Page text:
Creativity during the coronavirus pandemic leads to ColorCapArt®
Like many of us, Dede Ward worked from home during the pandemic. But the usually busy graphic artist had less to do while her employer, the SC School for the Deaf and the Blind in Spartanburg, suspended in-person classes for several months last year.
“As a graphic designer and photographer, I wasn’t getting as much daily work as I needed to fulfill my artistic creativity,” says Ward of Simpsonville. “An art teacher at school had done some cap art using glue, so I began experimenting using plywood and screws so it would work as outside art.”
The result of Ward’s experiment is ColorCapArt®, works of hanging art made by arranging bottle caps of various colors and sizes to depict dogs, cats, birds, butterflies and yes, Tiger paws and Gamecocks.
Designed for outside display, each piece is mounted on three-quarter-inch treated plywood. Caps are screwed into the plywood, rather than glued on, with the finished work sealed with a clear acrylic finish to protect the plastic caps. Finished art measures 24” x 30”, 2’ x 2’ or 4’ x 4’.
Ward has created about 25 pieces of art made from colored plastic caps over the past year, with many of those being commissioned works. Typically starting with a photo, she sketches the subject onto a piece of plywood, then begins creating the scene using the plastic caps. Friends and family collect plastic caps of every description to keep Ward supplied with materials, with the occasional Ebay purchase used to fill in the gaps.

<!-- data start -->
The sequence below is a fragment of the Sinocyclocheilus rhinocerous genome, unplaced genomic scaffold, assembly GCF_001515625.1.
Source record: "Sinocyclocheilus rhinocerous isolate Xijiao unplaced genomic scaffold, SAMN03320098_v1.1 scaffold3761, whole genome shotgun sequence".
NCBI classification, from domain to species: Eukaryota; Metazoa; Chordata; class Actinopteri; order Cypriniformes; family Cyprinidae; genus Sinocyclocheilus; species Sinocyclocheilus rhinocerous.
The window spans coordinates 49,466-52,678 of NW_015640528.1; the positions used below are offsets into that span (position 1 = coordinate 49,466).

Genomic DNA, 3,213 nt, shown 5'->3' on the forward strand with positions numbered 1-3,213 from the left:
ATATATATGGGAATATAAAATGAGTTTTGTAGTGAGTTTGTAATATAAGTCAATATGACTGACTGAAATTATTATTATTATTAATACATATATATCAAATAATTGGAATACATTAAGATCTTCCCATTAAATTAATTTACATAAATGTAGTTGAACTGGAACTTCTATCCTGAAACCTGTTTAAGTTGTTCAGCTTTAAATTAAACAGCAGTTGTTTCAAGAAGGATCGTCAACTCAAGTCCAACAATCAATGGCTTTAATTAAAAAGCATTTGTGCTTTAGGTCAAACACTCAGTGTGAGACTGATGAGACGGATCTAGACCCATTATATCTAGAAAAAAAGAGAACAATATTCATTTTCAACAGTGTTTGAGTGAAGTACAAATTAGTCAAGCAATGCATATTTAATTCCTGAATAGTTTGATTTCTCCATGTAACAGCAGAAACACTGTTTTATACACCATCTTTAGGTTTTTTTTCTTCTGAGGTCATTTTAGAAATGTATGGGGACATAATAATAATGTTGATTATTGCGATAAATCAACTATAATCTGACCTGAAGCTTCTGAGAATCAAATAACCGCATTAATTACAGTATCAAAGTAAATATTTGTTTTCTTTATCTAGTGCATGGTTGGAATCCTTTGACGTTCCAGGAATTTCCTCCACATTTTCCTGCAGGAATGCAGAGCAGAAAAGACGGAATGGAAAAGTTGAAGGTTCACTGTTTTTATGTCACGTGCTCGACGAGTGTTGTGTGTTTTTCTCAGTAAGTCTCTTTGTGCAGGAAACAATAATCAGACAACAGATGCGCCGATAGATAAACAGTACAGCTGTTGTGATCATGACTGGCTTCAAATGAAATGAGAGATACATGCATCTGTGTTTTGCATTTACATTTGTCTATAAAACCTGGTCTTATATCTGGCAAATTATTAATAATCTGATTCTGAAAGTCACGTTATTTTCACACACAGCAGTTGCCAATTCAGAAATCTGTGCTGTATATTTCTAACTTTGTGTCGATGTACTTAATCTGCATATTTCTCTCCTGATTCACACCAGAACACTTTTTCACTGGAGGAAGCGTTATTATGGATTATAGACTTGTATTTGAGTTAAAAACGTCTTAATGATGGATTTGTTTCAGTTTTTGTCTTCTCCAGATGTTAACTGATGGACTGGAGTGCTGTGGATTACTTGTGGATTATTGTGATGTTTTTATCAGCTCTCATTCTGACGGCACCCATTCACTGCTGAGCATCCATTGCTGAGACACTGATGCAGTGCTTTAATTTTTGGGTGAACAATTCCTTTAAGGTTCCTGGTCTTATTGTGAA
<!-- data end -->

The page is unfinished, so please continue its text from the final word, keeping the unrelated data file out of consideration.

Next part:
“It’s a moment thing, whether I want to stand (caps) up on their side and let them have a little height or lay them flat for a background,” she said. “It’s something I decide on the spur of the moment.”
Speaking of spurs, Ward has created Carolina Gamecocks for her University of South Carolina family, as well as Tigers and Tiger paws for her Clemson friends. Ward’s veterinarian commissioned her to create two dogs and two cats to hang outside the practice, and a homeowner in Little River, SC commissioned her to create a blue crab.
“It’s a creative outlet for me,” Ward said. “It’s fun and if people enjoy it, that’s what it’s all about.”